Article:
Approaching a Year of War—Russia’s Winter Catastrophe

Meeting of the President of Ukraine with the President of the United States in Kyiv (image via Ukrainian Presidential Office)

President Biden visited Kyiv on the eve of the war on Ukraine’s one-year anniversary. It is widely believed by Ukrainians and Western observers alike that Russia will mark the anniversary with an escalation, whether a large missile attack or a possible offensive.

However, the underperformance of the Russian military, combined with a powerful array of military aid packages crossing previous ‘red-lines’ concerning heavy weapon donations has preemptively blunted what may come from the Russian Federation. As many of the new weapon systems available to Ukraine will be properly available in the late spring and summer, it is primarily the failure of the Russian military in the winter phase of the war to secure lasting gains that will see the crippling of any long-term offensive goals.

Effectively, the fate of Russia’s military defeat in Ukraine has been sealed.

A Mediocre Winter

According to British intelligence, 98% of Russia’s forces are currently operating in and around Ukraine. Coupled with the recent announcement by the Russian MoD for the more broad use of the Russian Air Force, there seems to be a level of desperation to declare at least some tactical victories in the Donbas. Victories there, exploited by Russian propaganda, would then serve to cripple the West’s commitment to Ukraine.

However, the feared ‘General Winter’ of the Russian army seemed to be notably absent. Europe experienced unusually warm temperatures, which coincidentally, seemed to end right along the Russian border. With that, Putin’s ‘gas’ chokehold over Europe came to an embarrassing end, and with March on the horizon, all talks of ‘freezing’ Europe have, effectively, cooled down.

Political Instability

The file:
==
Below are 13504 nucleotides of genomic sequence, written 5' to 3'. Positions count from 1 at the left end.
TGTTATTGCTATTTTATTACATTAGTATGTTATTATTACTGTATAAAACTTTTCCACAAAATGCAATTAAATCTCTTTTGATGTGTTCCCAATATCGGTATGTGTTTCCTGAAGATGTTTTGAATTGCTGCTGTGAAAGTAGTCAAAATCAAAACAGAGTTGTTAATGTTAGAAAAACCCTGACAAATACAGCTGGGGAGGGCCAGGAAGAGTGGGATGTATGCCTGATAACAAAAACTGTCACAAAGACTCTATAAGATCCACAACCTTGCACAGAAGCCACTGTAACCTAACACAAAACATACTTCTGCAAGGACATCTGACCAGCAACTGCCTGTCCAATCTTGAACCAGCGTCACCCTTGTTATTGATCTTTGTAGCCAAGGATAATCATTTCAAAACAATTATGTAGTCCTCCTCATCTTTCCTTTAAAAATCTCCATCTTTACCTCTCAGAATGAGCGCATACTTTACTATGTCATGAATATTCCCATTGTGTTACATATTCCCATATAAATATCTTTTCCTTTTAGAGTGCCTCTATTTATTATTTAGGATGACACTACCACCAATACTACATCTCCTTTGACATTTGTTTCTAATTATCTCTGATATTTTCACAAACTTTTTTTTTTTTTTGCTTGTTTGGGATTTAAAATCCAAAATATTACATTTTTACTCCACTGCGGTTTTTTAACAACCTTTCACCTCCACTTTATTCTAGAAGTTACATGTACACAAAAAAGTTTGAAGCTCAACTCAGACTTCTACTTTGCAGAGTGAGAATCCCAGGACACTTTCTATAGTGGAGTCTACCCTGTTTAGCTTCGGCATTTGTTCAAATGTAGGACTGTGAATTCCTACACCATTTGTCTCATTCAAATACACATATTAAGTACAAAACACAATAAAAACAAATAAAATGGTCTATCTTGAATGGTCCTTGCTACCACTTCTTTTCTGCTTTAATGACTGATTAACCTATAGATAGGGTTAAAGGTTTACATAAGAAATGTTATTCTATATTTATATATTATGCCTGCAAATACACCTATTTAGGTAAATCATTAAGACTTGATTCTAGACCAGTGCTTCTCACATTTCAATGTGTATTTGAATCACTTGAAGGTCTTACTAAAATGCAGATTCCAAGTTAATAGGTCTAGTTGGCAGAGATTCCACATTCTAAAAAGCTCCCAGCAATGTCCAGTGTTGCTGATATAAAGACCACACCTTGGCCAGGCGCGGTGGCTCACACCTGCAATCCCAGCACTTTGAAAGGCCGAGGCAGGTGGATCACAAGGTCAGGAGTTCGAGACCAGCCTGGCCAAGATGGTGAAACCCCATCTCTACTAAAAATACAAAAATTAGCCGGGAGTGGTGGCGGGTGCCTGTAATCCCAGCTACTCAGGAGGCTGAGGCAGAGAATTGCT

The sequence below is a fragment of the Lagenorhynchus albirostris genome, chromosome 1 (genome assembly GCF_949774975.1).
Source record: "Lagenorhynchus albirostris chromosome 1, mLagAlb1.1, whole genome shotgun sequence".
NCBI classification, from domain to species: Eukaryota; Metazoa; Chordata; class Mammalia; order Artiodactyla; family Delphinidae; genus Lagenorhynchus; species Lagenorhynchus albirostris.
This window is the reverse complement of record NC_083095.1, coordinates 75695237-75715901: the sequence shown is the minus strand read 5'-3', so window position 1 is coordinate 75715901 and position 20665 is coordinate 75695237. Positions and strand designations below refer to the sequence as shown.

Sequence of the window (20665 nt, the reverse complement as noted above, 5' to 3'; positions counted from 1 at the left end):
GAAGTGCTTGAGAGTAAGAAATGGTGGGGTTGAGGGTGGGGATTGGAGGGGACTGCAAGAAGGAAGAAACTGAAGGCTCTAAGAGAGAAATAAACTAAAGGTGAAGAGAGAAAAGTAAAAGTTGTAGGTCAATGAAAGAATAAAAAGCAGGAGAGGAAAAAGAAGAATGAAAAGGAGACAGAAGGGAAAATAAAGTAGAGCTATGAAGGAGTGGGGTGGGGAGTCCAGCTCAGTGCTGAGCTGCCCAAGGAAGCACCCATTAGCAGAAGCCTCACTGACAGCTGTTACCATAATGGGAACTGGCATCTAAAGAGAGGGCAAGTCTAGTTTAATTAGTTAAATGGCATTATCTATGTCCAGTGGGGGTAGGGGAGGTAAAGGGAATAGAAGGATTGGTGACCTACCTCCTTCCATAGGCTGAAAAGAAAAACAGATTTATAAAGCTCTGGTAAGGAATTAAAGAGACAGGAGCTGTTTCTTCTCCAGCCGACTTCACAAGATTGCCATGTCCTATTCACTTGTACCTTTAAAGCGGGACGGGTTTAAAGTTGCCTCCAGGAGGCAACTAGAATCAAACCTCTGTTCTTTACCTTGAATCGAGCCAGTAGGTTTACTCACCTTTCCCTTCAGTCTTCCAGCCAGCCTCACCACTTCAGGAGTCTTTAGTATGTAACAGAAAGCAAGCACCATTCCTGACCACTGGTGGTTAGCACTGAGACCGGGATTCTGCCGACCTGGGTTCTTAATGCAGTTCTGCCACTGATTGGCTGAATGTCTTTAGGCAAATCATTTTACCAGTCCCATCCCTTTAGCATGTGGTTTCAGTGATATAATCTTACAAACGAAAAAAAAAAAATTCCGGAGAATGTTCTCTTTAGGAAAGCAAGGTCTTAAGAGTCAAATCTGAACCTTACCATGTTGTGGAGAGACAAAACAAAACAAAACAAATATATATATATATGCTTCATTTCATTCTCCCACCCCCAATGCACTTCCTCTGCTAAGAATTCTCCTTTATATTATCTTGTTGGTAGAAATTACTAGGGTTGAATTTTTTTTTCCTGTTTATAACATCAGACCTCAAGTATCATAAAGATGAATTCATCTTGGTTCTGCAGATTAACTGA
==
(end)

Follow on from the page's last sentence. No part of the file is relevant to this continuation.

Over the tail-end of 2022, Putin shifted focus away from the Russian army, given their incompetence throughout the war. Seeking a breakthrough, he briefly empowered Russia’s warlords–Yevgeny Prigozhin of the Wagner Group being the most notable example. Together with Ramzan Kadyrov and Sergey Surovikin, Prigozhin is widely considered to have attempted a propaganda coup on the Russian MoD.

However, the utter failure to secure Bakhmut after disproportionate losses and limited success saw Prigozhin’s star wane. Now being censured by the media, it is considered reasonably likely that Prigozhin will not survive to see the end of the war. The effect he has had, however, has been overwhelming. Handpicking Russian prisoners to be slaughtered in the Donbas, he effectively eliminated one of the last recruitment sources the Russian MoD has before being forced to announce another wave of mobilization. Unlike the last, Western Russian cities are likely to be affected more severely.

It is far too early to speak of a Russian Civil War as a result of the ongoing battle between hardliners and the Russian MoD, but no conclusions should be drawn as Wagner forces begin to take aim at conventional Russian forces, with what little manpower and ammunition they have.

“Offensive” after “Offensive”